Marc Estrin

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Marc Estrin (born April 20, 1939) is an American writer and political activist.

Early life and education[edit]

Estrin was born in Brooklyn, New York. He attended Queens College, studying chemistry and biology, then studied theater directing at UCLA. Estrin came to novel-writing late. In the fall of 1998, he and his wife Donna were on holiday in Prague and decided to visit the grave of Franz Kafka, whose work had always been important to him. His father had challenged him to read The Magic Mountain during the summer before he attended college. He left a note on the grave, inviting Kafka to drop by if he ever found himself in Burlington. Through the 1960s he worked in various repertory theaters in the United States, including the Pittsburgh Playhouse and the San Francisco Actor's Workshop. But the Vietnam War and Bertold Brecht inspired him to become politically active.

He helped found and was the first coordinator of the Burlington Peace and Justice Center, working on anti-war campaigns, and most recently has stood for seven years in all weather with a Monday-through-Friday peace vigil in Burlington. His current political work focuses on two arenas: a just settlement between Palestine and Israel and what he considers to be crucially unanswered questions of 9/11. These political issues are discussed in some of his writings. In 1985, he enrolled in the Starr King School for the Ministry and became an ordained Unitarian Universalist minister in 1988,[citation needed] and was active in the church, but found it conflicted with his political work. He is also a cellist[1] and vocalist who has worked with several orchestras including the Vermont Philharmonic Orchestra, the Lyric Theater Orchestra, the Vermont Symphony Chorus.

Writing career[edit]

Estrin said that the concept, an outline and the opening episodes of Insect Dreams arrived in Vermont one morning at 3 AM, three weeks after he visited Kafka's grave. Insect Dreams appeared from BlueHen/Putnam in 2002. Since then it has been re-released (by Unbridled Books). The book has the insect/man from Franz Kafka's The Metamorphosis meet several historical literary figures. The New York Times mentioned the character's generosity and "heroic persistence."[1] The Washington Post questioned whether fiction was the best vehicle for Estrin's passion for ideas.[2][3] The San Francisco Chronicle placed it in one of their top 100 books for the year in 2002.[4] The book has been the subject of analysis regarding Estrin's use of proverbial material.[5]

Insect Dreams was not the first Estrin book to be published. In 1971, Dell Publishing released reCreation: Some Notes on What’s What and What You Might Be Able To Do About What’s What,[6] a Whole Earth Catalog-like book which fat acceptance movement has considered helpful. In 2004, Chelsea Green released an analysis by Estrin of the work of Peter Schumann through his cultural activist theater.[7] Of The Lamentations of Julius Marantz (Unbridled Books, 2007), the reviewer for the San Francisco Chronicle said the story had heart, but turned into a "bit of a nonnarrative mess" at the end,[8] and The New York Times said it was full of anachronistic mistakes, and the protagonist dull, the book full of Estrin's own enthusiasms.[9]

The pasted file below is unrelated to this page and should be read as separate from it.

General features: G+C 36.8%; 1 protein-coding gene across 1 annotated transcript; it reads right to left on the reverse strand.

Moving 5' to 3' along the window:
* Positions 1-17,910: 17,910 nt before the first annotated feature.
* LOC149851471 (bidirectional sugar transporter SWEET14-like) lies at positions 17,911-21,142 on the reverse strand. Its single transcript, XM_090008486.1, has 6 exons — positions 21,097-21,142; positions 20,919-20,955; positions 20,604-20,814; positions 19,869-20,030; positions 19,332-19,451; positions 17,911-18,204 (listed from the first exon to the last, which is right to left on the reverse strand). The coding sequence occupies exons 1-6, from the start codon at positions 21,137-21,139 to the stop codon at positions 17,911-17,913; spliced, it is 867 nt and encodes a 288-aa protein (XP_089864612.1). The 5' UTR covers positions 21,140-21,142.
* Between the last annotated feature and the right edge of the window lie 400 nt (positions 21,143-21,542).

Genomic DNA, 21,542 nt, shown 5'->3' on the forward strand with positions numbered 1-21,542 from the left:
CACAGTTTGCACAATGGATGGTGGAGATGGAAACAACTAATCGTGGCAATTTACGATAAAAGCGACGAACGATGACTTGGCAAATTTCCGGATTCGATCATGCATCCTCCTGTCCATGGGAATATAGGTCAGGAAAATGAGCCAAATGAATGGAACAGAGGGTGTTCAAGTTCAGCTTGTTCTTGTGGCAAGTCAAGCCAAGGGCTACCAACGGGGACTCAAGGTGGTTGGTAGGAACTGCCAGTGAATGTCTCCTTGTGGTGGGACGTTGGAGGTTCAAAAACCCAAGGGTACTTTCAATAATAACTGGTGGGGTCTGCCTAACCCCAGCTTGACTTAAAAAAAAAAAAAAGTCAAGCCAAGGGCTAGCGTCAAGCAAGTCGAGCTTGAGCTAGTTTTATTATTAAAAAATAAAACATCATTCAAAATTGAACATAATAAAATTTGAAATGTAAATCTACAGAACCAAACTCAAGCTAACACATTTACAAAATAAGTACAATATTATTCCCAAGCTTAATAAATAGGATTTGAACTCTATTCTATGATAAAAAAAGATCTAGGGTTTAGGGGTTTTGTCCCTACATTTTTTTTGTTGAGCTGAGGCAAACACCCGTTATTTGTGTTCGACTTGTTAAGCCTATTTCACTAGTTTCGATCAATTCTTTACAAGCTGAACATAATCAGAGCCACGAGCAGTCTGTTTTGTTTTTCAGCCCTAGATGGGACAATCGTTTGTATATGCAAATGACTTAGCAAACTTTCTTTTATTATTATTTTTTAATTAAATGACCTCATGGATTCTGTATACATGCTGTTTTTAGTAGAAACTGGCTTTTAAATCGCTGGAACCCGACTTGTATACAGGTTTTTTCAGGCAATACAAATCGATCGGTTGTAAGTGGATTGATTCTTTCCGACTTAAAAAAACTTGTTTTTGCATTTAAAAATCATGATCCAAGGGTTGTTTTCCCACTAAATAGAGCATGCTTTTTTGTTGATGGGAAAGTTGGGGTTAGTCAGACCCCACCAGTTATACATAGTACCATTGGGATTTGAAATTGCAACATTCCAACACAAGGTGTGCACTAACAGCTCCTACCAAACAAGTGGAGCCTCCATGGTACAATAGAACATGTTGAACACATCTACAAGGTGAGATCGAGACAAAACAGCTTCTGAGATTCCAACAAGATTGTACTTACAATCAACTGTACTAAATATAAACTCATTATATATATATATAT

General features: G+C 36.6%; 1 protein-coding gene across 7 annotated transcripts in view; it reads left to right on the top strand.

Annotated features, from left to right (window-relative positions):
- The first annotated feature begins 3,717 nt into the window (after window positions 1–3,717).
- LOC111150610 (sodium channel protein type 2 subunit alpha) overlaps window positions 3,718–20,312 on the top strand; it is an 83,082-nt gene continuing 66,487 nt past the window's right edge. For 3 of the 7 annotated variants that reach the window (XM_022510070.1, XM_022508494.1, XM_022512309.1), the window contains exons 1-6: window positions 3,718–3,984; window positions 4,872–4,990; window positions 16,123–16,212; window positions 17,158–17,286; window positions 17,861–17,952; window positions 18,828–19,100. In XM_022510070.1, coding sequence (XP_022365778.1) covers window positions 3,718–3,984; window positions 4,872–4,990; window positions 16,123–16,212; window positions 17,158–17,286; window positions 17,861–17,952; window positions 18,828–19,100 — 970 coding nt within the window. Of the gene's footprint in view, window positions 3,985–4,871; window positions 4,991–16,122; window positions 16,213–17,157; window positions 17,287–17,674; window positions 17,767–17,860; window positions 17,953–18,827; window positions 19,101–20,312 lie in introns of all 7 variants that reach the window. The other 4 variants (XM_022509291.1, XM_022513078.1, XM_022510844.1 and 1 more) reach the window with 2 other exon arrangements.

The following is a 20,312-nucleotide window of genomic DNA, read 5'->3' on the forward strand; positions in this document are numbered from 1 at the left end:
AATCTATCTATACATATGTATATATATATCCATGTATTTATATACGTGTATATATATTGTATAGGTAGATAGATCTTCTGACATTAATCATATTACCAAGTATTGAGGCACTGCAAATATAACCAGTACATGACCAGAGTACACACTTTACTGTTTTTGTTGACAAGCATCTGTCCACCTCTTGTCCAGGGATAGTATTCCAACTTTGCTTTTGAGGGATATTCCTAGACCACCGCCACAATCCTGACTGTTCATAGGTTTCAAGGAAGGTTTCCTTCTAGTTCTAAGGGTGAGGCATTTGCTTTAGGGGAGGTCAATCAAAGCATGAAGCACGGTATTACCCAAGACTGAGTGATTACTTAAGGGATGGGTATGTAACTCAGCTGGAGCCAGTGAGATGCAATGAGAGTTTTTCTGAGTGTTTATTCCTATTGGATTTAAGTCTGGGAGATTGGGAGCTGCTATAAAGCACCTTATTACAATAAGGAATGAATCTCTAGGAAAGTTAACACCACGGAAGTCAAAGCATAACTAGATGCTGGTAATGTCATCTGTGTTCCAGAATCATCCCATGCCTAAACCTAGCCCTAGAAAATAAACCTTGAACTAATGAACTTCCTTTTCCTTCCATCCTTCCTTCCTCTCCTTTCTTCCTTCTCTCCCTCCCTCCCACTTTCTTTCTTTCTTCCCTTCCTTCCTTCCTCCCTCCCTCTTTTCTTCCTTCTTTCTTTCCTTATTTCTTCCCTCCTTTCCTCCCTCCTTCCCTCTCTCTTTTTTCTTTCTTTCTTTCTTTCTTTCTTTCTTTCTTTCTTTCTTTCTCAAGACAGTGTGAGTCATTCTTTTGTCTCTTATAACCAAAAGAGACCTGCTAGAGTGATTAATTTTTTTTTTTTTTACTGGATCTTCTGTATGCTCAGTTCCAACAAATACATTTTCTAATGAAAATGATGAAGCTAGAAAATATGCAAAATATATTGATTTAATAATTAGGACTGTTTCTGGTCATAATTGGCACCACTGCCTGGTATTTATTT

Bibliography[edit]

Books[edit]

  • reCreation: Some Notes on What's What and What You May Be Able To Do About What's What, collected, constructed, and edited by Marc Estrin, Dell Publishing, 1971.
  • Insect Dreams: The Half Life of Gregor Samsa, Putnam/Blue Hen, 2002. ISBN 0-399-14836-1
  • Rehearsing With Gods: Photographs and Essays on the Bread & Puppet Theater: by Ronald T Simon, text by Marc Estrin; Chelsea Green Publishing Company. ISBN 1-931498-19-9
  • The Education of Arnold Hitler, Unbridled Books, 2005. ISBN 1-932961-03-8
  • Golem Song, Unbridled Books, 2006. ISBN 1-932961-23-2
  • The Lamentations of Julius Marantz, Unbridled Books, 2007. ISBN 1-932961-38-0
  • The Annotated Nose, Unbridled Books, 2008. ISBN 1-932961-57-7

Articles[edit]

  • BookBrowse.com, (December 14, 2004), "An Essay by Marc Estrin."[10]

References[edit]

  1. ^ a b Ken Tucker (2002-03-24). "Save the Roach - New York Times". Nytimes.com. Retrieved 2012-08-01. 
  2. ^ "Insect Dreams - Marc Estrin". Complete-review.com. Retrieved 2012-08-01. 
  3. ^ "It's a bug's life". Washington Post. The Prague Post. Archived from the original on 2009. Retrieved 2012-08-01. 
  4. ^ "THE TOP 100 BOOKS OF THE YEAR". SFGate. 2002-12-15. Retrieved 2012-08-01. 
  5. ^ Mahoney, Dennis and Wolfgang Mieder. 2016. "Gregor had yet to discover that life was truly stronger than fiction": Proverbial messages in Marc Estrin's Kafkaesque novel Insect Dreams. The Half Life of Gregor Samsa. Proverbium 33:281-318.
  6. ^ "Mayer Collection of Fat Liberation". Lib.uconn.edu. Retrieved 2012-08-01. 
  7. ^ "Rehearsing with Gods by Ronald T. Simon, Marc Estrin : Associated Articles". Chelsea Green. Retrieved 2012-08-01. 
  8. ^ Laurel Maury (2007-11-21). "Review: Grim setting for wacky 'Lamentations of Julius Marantz'". SFGate. Retrieved 2012-08-01. 
  9. ^ Schone, Mark (June 26, 2005). "Fiction Chronicle". New York Times. Retrieved 2012-08-01. 
  10. ^ "Marc Estrin - An interview with author". Bookbrowse.com. 1945-07-16. Retrieved 2012-08-01. 

Further reading[edit]

  • Birnbaum, Robert (December 14, 2005). "Marc Estrin". Identity Theory. Retrieved March 11, 2012. 

External links[edit]